Sellers

So you’ve decided to sell your home.  Congratulations, that unto itself is a huge first step.  Now you need to think like a buyer and ask yourself what you would be looking for if you were in the market for a new home. What would create you to notice your home?  What makes it stand out from the other available properties? What do you need to know to make the process successful?

As a seller, you need to realize that the first impression of any given home generally becomes the lasting impression. Not only is it the impression your home makes, it is also the impression your neighborhood makes.  This over all impression helps create the value of your property. 

Step back and look at your home from the curb.  Is it appealing?  Is your front entry eye catching?  Are your front door and trim spotless? 

Below are some articles that you might find useful in the home selling process. Please feel free to click on one the links to read more.

Seller Articles

Determining the “Right” Time to Sell

Spring and fall have usually been considered the hottest home shopping periods, but the downside is that a large inventory of available properties make it hard for yours to stand out.  While your location can be a factor, some elements of timing remain constant.  For instance, the last week of December may never be a good time to show our house, yet if a buyer really needs to buy, you may find that your home stands out with the holiday decor and limited competition.  The most important factor to keep in mind is how your home stands out in the crowd.  Determine the outstanding points of your home and accentuate them.  Do you have a fabulous garden?  If so, enter your home to the market when your garden is at it’s best.  If you have a pool, go to market in the warm summer months.  If you have an outstanding view, make sure there are no obstacles in the way of buyers being guided to the windows with the view.  There are a number of subliminal aspects to determining the right time and the reasons for the timing.  Talk to your Realtor about all of this. 

Getting Your Home Ready

As you are preparing your home for sale, consider you are walking into your home for the first time (I know, that’s hard to do as this is your home).  Yet it’s an important first step.  Do you see clutter free rooms?  If not, maybe removing some furniture and collectibles are in order.  Do you see an expanse of kitchen counters?  If not, consider putting some of the small appliances, utensils, cookbooks, etc. in cupboards.  Are the bedrooms tidy and all personal belongs put away?  Now take a look at the closets.  Are they overly full?  Maybe storing some of the out-of-season clothing is warranted.  Is the garage clear of extra items and swept out?  Buyers want to know they can park their cars comfortably.  Once all this is done, take a look at the paint.  Does it need freshening up?  Are all the faucets drip free?  All the little touch up repairs make a huge difference in buyer’s opinion of the overall maintenance of your home.  The outside is equally important.  Sweep, mow, touch up paint, especially around the front door, plant some colorful flowers ... set the stage to make your home a WOW home!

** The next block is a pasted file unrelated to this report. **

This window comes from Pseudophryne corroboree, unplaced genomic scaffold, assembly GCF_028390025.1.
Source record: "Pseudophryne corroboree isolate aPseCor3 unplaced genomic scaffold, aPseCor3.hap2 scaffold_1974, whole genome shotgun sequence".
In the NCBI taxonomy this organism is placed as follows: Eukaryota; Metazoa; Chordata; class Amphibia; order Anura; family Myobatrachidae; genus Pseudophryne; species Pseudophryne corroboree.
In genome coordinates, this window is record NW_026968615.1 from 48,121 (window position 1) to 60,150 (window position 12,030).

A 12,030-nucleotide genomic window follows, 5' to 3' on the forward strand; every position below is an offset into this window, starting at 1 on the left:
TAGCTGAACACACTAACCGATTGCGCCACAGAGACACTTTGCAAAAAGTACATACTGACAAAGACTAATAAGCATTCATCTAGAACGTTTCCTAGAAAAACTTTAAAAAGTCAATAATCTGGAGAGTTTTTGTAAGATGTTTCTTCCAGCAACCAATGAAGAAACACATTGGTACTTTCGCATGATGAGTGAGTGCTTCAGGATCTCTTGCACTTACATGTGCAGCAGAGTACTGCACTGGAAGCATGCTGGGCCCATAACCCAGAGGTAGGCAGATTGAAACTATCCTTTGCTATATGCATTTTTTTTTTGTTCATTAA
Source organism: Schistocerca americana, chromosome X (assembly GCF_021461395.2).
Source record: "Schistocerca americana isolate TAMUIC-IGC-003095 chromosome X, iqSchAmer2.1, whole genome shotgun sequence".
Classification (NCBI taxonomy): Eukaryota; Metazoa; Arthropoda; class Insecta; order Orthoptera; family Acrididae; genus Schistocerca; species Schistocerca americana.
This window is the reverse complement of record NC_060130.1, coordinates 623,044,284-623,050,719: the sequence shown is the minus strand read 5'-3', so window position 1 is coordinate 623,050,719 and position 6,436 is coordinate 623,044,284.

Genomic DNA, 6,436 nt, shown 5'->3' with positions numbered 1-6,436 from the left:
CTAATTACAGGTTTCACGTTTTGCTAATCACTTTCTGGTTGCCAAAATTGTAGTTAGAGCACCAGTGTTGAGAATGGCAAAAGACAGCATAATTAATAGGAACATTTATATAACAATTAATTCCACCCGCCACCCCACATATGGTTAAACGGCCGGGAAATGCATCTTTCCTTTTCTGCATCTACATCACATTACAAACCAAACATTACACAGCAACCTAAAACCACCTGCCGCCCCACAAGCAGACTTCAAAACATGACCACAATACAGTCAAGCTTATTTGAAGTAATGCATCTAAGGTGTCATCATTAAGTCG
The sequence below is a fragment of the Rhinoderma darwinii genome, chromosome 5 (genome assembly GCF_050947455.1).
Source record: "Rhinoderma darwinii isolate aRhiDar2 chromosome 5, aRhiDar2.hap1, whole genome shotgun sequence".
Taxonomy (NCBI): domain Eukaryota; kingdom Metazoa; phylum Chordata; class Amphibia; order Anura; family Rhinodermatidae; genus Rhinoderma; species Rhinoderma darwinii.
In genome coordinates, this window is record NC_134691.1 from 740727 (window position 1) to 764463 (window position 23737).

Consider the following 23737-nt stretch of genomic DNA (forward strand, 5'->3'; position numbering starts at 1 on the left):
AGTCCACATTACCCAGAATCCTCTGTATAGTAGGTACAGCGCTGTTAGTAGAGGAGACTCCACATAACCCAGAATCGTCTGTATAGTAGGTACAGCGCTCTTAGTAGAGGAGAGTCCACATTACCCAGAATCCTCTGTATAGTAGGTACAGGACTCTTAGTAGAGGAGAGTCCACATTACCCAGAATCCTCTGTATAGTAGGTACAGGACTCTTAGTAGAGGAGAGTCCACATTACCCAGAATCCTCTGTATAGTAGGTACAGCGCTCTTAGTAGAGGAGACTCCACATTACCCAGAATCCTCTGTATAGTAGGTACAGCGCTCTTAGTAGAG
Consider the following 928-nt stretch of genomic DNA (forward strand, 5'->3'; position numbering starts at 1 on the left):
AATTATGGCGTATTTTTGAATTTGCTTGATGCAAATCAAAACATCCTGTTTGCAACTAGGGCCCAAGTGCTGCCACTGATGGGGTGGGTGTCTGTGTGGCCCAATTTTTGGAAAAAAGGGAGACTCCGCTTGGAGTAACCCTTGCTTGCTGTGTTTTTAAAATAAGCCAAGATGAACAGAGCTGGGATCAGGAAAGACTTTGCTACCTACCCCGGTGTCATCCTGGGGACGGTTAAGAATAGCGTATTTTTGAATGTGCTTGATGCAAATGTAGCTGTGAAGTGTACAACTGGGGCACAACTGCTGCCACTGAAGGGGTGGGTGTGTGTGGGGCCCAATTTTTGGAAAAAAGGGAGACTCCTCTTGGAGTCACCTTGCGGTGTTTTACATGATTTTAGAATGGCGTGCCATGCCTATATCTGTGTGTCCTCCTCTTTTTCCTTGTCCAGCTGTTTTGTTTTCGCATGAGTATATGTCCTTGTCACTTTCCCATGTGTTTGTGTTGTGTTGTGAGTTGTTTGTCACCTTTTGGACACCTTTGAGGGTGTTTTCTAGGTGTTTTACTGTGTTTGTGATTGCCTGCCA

Risks of Remodeling Without a Permit

Most cities require that homeowners obtain a building permit before making modifications to their residence. Which modifications require a permit vary by city. Also, some cities are more vigilant than others in enforcing permit laws.

In order for the homeowner to receive a permit, the homeowner or his/her designee are required to file plans and pay fees to the city. In addition, the improvements are given a value which could increase the value of the property and subsequently the property taxes. Inspections are often required for the work to be approved which entails scheduling inspectors to approve the work.  This process can be time consuming and inconvenient in the short run. It is for this reason that some homeowners skip the permit process. If a permit is needed and you fail to get one, a retroactive permit may be able to be obtained.  It could be significantly more expensive and more problematic than obtaining the permit at the commencement of the work.  If work is not done in accordance with city procedures or if the inspector is unable to determine if the work has been done properly, the homeowner could be required to open wall, floors or ceilings to obtain the neglected permit.

What is a CMA and Why Do You Need One?

CMA is real estate shorthand for "Comparative Market Analysis".  A CMA is a report prepared by a real estate agent providing data comparing your property to similar properties in the marketplace.

The first thing an agent will need to do to provide you with a CMA is to inspect your property. Generally, this inspection won't be overly detailed and your home doesn’t not need to be staged and ready for showings.  Your agent just needs to be able to make an accurate assessment of its condition and worth, know it will be tidy and ready to show when the time comes. If you plan to make changes before selling, inform the agent at this time.

The next step is for the agent to obtain data on comparable properties. This data is usually available through MLS (Multiple Listing Service), but a qualified agent will also know of properties that are on the market or have sold without being part of the MLS. This will give the agent an idea how much your property is worth in the current market, taking into consideration neighborhood trends and what the market it doing at that particular time. Please note that the CMA is not an appraisal. An appraisal must be performed by a licensed appraiser and will probably be performed in conjunction with the buyer’s financing.

The CMA process takes place before your home is listed for sale. This is a good assessment of what your house could potentially sell for and what the market trends at that given time are.